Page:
Many balconies, including that of the town hall, are draped with anti-war banners and posters or Ukraine’s blue-and-yellow flag in a widespread show of support, for which Natalia Tvardovska is grateful.

Ukrainian woman Natalia Tvardovska poses for a portrait in Guissona, near Lerida, on March 3, 2022. (Photo by Pau BARRENA / AFP)

When the war broke out, this 40-year-old waitress, who has been in Guissona since 2006, said she didn’t need the media to tell her the Russians had invaded.

“My aunt called me from (the southern port city of) Kherson and said: ‘The war’s started’,” she says, recalling the anguished early hours of February 24.

Since then, she’s barely managed to sleep, her huge eyes dark with exhaustion.

Her husband, who had returned to his hometown in western Ukraine after a death in the family, had been trapped by the sudden outbreak of war, unable to leave with all men between 18 and 60 called up to fight.

“I hope all this is over quickly because I just don’t know what to expect. I don’t know when he’ll get back,” she says.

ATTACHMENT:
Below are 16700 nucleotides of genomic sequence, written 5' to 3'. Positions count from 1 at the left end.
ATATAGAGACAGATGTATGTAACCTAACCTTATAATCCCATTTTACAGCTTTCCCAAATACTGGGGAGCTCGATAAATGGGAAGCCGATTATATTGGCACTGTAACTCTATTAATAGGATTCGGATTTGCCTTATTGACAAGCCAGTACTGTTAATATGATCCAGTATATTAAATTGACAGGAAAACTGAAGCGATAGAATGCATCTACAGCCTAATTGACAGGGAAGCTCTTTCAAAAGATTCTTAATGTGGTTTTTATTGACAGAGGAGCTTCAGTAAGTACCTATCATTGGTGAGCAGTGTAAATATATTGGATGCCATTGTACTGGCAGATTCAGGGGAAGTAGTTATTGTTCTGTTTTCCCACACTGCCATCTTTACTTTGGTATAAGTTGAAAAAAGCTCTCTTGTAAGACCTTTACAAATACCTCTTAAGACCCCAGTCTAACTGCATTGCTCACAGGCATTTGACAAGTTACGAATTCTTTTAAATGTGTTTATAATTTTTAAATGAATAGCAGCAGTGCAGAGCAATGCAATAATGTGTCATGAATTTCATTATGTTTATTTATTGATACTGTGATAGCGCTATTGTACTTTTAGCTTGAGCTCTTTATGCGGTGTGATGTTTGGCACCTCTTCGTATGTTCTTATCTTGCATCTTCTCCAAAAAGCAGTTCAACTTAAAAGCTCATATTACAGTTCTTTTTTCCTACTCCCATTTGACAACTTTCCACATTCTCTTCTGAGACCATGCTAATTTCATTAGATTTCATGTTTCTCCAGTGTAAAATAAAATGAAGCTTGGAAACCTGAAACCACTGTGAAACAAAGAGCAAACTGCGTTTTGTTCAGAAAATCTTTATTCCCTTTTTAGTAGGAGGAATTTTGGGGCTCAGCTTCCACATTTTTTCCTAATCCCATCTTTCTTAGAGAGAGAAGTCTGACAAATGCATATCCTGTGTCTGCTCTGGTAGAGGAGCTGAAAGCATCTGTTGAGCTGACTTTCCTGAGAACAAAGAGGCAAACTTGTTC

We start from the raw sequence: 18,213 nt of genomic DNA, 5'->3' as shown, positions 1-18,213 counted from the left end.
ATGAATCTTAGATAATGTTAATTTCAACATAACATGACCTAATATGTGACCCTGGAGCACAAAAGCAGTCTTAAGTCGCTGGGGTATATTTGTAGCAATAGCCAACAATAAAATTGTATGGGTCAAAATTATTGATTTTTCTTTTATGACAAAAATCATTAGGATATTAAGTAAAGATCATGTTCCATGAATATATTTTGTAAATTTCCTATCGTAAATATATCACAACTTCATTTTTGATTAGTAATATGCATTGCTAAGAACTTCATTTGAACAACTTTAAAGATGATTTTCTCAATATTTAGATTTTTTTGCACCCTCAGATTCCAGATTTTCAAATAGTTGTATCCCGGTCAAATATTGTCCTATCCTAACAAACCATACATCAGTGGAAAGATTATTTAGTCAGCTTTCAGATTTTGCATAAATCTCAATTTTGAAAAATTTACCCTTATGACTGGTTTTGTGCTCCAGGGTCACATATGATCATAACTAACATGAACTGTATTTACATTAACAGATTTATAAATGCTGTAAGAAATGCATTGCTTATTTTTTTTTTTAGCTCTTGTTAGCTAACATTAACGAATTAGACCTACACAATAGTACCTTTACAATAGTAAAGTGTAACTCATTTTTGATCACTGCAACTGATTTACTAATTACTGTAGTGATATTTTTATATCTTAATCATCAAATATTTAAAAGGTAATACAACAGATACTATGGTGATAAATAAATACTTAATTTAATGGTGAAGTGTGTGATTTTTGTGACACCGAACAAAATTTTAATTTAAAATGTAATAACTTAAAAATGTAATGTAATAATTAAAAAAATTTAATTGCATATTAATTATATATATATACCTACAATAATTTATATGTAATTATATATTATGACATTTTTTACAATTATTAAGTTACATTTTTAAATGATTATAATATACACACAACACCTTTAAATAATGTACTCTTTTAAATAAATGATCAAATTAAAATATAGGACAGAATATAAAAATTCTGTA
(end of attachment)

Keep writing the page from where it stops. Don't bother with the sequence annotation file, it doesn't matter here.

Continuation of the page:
Also unable to drag himself away from the news is Leonid Komirenko, who fears the Russian army could at any moment enter the southern port city of Odessa, the hometown he left 13 years ago.

“I was really on edge for the first few days and wondered whether I should go back to help or what to do,” admits Komirenko, 41, who works in the local slaughterhouse.

Ukrainian man Leonid Komirenko poses for a portrait in Guissona, near Lerida, on March 3, 2022. (Photo by Pau BARRENA / AFP)

“But my wife just cried and told me: ‘When you die in the war, I’ll be left all alone’,” he sighs, admitting he still hasn’t quite made his mind up.

“If it gets worse for Ukraine, I’ll think about going back.”

12.5 tonnes of aid

At the town hall, they only know of one case in which a resident has gone back to join the fighting, although some have gone to Poland to pick up family members.

So far, there are already 13 refugees in Guissona and the local authorities are preparing to take in around 100.

“The Ukrainians were the first to arrive and they have really helped us build this town,” says mayor Jaume Ars.